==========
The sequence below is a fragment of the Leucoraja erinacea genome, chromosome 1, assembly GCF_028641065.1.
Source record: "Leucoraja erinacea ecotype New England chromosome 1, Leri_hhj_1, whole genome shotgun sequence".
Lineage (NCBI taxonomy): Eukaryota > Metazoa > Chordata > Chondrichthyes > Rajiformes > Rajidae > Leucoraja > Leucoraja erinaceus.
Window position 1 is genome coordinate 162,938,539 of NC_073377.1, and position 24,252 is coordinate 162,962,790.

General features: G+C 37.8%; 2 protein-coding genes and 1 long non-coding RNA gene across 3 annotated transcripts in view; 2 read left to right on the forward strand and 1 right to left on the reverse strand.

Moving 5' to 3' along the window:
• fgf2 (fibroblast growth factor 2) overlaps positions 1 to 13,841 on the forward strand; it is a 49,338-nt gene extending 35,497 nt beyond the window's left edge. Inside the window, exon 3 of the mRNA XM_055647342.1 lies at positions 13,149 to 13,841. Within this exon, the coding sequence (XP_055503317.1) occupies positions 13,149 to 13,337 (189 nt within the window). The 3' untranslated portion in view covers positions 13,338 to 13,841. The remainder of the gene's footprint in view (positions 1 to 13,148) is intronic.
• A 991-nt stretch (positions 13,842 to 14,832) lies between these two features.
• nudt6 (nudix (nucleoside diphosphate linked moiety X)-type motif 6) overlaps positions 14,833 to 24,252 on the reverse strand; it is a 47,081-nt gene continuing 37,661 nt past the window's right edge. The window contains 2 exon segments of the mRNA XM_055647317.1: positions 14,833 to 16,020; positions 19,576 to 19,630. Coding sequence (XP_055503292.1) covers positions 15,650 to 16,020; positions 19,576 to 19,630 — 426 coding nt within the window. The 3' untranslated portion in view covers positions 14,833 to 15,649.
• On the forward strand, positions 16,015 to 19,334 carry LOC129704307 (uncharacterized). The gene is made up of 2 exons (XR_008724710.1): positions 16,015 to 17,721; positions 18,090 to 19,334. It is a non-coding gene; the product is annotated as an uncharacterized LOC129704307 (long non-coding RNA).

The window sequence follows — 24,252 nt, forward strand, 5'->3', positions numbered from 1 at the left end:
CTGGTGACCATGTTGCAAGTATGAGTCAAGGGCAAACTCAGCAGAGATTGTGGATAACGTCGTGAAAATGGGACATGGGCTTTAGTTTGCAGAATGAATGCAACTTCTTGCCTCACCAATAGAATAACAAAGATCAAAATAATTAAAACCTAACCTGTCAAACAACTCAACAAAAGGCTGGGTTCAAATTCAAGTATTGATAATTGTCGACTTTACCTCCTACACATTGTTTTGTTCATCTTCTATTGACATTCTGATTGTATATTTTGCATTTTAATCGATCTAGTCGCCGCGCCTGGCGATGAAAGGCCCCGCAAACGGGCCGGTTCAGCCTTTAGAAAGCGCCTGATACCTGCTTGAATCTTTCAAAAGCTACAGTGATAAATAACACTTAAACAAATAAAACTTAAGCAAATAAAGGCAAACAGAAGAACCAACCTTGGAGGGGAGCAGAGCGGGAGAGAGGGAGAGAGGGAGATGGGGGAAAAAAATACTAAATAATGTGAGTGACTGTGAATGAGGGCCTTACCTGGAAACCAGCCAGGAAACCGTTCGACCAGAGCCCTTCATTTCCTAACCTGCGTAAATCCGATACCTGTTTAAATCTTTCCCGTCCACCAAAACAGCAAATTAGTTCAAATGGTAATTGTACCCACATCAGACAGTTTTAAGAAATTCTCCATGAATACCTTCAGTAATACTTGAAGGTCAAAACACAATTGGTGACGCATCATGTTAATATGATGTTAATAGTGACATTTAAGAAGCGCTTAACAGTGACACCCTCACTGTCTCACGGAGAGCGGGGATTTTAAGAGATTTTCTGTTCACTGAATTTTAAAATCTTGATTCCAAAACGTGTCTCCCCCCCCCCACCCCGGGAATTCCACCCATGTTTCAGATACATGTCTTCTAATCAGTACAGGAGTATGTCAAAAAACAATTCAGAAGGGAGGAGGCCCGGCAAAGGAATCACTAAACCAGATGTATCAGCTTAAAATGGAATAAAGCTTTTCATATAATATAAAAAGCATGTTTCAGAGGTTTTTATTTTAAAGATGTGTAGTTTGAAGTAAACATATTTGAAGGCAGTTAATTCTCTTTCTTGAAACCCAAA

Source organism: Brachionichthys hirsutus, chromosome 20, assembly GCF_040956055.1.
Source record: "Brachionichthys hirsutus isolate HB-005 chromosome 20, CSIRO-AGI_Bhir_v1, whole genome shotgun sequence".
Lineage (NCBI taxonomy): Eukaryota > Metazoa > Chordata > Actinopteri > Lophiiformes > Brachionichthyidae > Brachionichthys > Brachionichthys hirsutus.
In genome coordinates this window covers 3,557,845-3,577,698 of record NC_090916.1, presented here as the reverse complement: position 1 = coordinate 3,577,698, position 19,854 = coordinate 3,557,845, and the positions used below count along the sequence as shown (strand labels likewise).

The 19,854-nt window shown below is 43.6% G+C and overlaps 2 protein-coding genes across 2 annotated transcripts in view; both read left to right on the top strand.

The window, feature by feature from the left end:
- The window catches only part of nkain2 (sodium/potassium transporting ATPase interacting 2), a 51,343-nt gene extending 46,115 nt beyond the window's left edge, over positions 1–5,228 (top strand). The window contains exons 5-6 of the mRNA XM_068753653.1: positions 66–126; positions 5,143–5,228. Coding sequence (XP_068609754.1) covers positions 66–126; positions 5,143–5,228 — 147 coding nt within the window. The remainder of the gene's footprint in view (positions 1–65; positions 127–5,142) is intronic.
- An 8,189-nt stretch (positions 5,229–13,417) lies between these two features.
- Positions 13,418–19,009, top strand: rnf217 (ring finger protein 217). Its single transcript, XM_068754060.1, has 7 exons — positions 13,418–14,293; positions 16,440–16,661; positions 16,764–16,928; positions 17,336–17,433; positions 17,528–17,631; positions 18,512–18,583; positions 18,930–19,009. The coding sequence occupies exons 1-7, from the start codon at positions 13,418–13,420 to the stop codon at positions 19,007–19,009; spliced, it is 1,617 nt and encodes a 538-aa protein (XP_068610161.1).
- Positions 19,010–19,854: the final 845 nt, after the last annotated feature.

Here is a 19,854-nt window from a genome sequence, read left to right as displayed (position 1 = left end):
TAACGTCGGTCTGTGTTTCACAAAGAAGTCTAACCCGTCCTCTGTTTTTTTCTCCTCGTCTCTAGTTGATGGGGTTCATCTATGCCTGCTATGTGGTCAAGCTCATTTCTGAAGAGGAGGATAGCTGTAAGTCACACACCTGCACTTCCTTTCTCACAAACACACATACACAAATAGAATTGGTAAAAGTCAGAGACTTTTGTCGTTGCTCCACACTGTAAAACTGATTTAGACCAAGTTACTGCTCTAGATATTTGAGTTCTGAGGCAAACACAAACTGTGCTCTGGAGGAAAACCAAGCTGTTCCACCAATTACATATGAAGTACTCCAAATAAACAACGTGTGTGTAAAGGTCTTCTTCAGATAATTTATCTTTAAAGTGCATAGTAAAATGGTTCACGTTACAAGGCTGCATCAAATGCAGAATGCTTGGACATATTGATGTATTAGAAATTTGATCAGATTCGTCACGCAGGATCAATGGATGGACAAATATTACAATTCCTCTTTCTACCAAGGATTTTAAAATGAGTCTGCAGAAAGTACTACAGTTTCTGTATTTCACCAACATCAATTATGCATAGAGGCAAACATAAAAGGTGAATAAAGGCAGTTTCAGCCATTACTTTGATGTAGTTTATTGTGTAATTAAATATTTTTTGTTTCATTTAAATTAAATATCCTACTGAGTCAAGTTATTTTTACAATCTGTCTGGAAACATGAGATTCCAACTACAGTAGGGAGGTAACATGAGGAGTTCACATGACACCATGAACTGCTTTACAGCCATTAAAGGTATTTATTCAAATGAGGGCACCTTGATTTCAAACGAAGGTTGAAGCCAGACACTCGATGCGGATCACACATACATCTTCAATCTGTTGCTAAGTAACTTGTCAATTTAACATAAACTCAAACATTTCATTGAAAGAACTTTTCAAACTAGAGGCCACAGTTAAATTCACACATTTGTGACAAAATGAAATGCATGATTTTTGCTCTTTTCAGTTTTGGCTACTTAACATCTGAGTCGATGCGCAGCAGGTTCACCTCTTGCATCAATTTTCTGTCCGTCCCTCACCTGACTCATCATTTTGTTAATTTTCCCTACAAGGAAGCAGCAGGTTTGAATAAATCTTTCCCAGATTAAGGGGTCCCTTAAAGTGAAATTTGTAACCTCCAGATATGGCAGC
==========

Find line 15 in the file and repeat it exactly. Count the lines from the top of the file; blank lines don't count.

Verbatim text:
Lineage (NCBI taxonomy): Eukaryota > Metazoa > Chordata > Actinopteri > Lophiiformes > Brachionichthyidae > Brachionichthys > Brachionichthys hirsutus.